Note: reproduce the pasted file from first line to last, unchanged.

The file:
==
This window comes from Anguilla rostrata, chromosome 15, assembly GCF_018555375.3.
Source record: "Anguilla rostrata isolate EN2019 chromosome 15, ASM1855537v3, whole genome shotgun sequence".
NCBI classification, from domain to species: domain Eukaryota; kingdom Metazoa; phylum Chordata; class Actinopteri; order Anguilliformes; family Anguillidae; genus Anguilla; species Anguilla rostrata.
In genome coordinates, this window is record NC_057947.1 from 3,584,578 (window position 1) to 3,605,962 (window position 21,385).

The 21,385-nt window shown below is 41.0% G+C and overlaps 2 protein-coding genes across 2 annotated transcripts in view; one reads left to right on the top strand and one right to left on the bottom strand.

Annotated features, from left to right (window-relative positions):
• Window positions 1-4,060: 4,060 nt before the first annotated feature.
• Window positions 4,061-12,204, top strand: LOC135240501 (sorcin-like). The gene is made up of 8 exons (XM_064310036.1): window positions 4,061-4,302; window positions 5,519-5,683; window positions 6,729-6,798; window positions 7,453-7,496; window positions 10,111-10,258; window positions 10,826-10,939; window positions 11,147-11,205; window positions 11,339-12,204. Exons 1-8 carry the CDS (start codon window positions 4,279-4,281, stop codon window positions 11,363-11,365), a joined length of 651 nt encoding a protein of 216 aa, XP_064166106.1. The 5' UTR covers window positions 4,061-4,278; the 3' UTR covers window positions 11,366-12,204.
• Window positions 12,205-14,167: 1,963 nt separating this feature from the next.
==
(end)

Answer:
This window comes from Anguilla rostrata, chromosome 15, assembly GCF_018555375.3.
Source record: "Anguilla rostrata isolate EN2019 chromosome 15, ASM1855537v3, whole genome shotgun sequence".
NCBI classification, from domain to species: domain Eukaryota; kingdom Metazoa; phylum Chordata; class Actinopteri; order Anguilliformes; family Anguillidae; genus Anguilla; species Anguilla rostrata.
In genome coordinates, this window is record NC_057947.1 from 3,584,578 (window position 1) to 3,605,962 (window position 21,385).

The 21,385-nt window shown below is 41.0% G+C and overlaps 2 protein-coding genes across 2 annotated transcripts in view; one reads left to right on the top strand and one right to left on the bottom strand.

Annotated features, from left to right (window-relative positions):
• Window positions 1-4,060: 4,060 nt before the first annotated feature.
• Window positions 4,061-12,204, top strand: LOC135240501 (sorcin-like). The gene is made up of 8 exons (XM_064310036.1): window positions 4,061-4,302; window positions 5,519-5,683; window positions 6,729-6,798; window positions 7,453-7,496; window positions 10,111-10,258; window positions 10,826-10,939; window positions 11,147-11,205; window positions 11,339-12,204. Exons 1-8 carry the CDS (start codon window positions 4,279-4,281, stop codon window positions 11,363-11,365), a joined length of 651 nt encoding a protein of 216 aa, XP_064166106.1. The 5' UTR covers window positions 4,061-4,278; the 3' UTR covers window positions 11,366-12,204.
• Window positions 12,205-14,167: 1,963 nt separating this feature from the next.